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Bloomberg to end gas rationing in New York City

A fire and flood-damaged photo is displayed after it was salvaged by Deirdre Mathis McGovern, from the ashes of her parents' home in the Breezy Point section of the Queens borough of New York, Friday, Nov. 23, 2012. A fire destroyed more than 100 homes in the oceanfront community during the storm. (AP Photo/Mark Lennihan)

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By Newsday
Friday, Nov. 23, 2012, 8:00 p.m.

NEW YORK — Everybody to the pumps.

Mayor Michael Bloomberg on Friday lifted an emergency order that imposed a 1970s-style odd-even rationing system for buying gasoline and diesel fuel in New York City. The mayor's order will become effective on Saturday at 6 a.m.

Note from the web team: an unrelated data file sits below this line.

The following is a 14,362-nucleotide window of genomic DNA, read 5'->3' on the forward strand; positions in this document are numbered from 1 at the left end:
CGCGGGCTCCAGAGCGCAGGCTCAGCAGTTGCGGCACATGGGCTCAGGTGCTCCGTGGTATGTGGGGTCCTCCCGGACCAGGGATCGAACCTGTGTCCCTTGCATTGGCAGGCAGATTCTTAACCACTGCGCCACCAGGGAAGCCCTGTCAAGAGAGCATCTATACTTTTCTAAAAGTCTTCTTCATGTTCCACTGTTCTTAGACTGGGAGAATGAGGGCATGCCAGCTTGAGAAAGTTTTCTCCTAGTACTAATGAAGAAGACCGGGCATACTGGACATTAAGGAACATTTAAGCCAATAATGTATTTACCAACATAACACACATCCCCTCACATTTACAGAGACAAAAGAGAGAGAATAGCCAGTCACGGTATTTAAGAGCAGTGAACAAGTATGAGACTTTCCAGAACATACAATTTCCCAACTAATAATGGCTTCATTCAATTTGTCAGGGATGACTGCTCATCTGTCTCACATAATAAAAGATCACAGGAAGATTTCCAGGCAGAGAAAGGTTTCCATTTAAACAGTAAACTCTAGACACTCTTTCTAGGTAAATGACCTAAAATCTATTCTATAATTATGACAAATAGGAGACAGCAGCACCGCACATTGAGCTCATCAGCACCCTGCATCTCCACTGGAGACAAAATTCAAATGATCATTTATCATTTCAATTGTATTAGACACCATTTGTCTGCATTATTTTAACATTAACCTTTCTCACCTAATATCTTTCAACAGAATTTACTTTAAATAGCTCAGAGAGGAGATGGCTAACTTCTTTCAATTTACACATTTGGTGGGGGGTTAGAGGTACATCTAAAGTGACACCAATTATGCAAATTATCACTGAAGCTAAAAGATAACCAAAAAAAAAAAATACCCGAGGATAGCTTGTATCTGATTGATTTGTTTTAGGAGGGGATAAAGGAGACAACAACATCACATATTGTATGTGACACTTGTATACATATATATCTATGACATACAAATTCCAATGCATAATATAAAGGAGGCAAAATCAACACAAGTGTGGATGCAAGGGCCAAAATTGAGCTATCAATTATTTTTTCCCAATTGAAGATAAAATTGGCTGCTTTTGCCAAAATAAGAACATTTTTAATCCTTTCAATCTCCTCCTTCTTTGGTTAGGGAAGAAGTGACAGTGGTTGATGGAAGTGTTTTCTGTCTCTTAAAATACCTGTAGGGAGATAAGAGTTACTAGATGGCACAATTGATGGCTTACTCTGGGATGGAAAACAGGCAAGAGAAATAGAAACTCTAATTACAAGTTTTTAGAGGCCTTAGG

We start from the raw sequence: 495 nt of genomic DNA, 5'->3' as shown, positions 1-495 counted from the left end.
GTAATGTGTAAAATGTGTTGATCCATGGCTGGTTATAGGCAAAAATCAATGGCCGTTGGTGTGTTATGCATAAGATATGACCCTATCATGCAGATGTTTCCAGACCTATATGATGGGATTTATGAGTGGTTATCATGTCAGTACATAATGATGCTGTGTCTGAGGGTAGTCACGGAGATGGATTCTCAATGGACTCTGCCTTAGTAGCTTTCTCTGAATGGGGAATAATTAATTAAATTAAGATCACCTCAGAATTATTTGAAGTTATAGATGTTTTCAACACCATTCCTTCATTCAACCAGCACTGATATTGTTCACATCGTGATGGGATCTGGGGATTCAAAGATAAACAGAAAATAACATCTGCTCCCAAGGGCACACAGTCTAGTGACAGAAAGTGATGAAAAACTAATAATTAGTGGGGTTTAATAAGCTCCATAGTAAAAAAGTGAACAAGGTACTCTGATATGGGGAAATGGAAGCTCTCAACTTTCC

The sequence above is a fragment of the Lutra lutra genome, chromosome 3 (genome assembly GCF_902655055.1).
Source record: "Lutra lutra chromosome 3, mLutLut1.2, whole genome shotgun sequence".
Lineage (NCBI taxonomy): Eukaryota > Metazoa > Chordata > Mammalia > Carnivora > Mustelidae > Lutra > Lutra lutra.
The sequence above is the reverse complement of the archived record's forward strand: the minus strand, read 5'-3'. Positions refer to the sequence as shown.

Bloomberg imposed gasoline rationing on Nov. 9 because long waits at gas stations had become the norm after superstorm Sandy disrupted the gasoline supply chain in the New York region.

The odd-even system, which made use of the last number of a vehicle's license plate, was designed to cut wait times and reduce price volatility, Bloomberg said.

Gasoline rationing ended at midnight on Nov. 16 on Long Island, as the Nassau and Suffolk county executives lifted emergency orders after gasoline lines disappeared.

As of Friday, 85 percent of the gasoline stations in New York's five boroughs were “operational” and the supply of gasoline to the city was expected to increase, Bloomberg said.

“The odd-even license plate system not only significantly reduced extreme lines, but also eased anxiety and disruptions for drivers at gas stations across the five boroughs,” Bloomberg said.

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